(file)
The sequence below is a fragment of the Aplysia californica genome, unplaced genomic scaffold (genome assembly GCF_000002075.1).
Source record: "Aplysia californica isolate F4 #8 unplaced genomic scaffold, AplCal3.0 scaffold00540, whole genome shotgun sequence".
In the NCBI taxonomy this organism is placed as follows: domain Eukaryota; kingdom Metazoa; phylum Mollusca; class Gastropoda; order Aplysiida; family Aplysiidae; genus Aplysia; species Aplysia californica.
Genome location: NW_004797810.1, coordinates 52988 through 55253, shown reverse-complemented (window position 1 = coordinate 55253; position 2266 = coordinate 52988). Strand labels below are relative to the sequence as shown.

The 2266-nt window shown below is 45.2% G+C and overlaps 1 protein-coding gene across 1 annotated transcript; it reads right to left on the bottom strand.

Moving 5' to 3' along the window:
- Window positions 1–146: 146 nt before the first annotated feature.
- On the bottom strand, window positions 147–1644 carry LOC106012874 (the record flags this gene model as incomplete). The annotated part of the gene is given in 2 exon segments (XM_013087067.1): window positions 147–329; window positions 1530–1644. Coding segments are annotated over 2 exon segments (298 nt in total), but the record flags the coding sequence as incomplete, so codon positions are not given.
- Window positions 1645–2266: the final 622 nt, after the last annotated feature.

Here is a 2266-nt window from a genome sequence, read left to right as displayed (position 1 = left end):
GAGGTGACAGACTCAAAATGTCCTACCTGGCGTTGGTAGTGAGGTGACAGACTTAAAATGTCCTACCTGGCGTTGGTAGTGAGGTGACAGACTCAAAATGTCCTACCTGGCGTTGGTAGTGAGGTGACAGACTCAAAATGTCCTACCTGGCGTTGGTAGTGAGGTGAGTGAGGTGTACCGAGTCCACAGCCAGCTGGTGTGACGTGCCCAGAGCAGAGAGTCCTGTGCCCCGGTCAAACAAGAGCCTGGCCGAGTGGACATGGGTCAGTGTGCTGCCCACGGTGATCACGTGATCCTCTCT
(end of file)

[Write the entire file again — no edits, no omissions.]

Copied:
The sequence below is a fragment of the Aplysia californica genome, unplaced genomic scaffold (genome assembly GCF_000002075.1).
Source record: "Aplysia californica isolate F4 #8 unplaced genomic scaffold, AplCal3.0 scaffold00540, whole genome shotgun sequence".
In the NCBI taxonomy this organism is placed as follows: domain Eukaryota; kingdom Metazoa; phylum Mollusca; class Gastropoda; order Aplysiida; family Aplysiidae; genus Aplysia; species Aplysia californica.
Genome location: NW_004797810.1, coordinates 52988 through 55253, shown reverse-complemented (window position 1 = coordinate 55253; position 2266 = coordinate 52988). Strand labels below are relative to the sequence as shown.

The 2266-nt window shown below is 45.2% G+C and overlaps 1 protein-coding gene across 1 annotated transcript; it reads right to left on the bottom strand.

Moving 5' to 3' along the window:
- Window positions 1–146: 146 nt before the first annotated feature.
- On the bottom strand, window positions 147–1644 carry LOC106012874 (the record flags this gene model as incomplete). The annotated part of the gene is given in 2 exon segments (XM_013087067.1): window positions 147–329; window positions 1530–1644. Coding segments are annotated over 2 exon segments (298 nt in total), but the record flags the coding sequence as incomplete, so codon positions are not given.
- Window positions 1645–2266: the final 622 nt, after the last annotated feature.

Here is a 2266-nt window from a genome sequence, read left to right as displayed (position 1 = left end):
GAGGTGACAGACTCAAAATGTCCTACCTGGCGTTGGTAGTGAGGTGACAGACTTAAAATGTCCTACCTGGCGTTGGTAGTGAGGTGACAGACTCAAAATGTCCTACCTGGCGTTGGTAGTGAGGTGACAGACTCAAAATGTCCTACCTGGCGTTGGTAGTGAGGTGAGTGAGGTGTACCGAGTCCACAGCCAGCTGGTGTGACGTGCCCAGAGCAGAGAGTCCTGTGCCCCGGTCAAACAAGAGCCTGGCCGAGTGGACATGGGTCAGTGTGCTGCCCACGGTGATCACGTGATCCTCTCT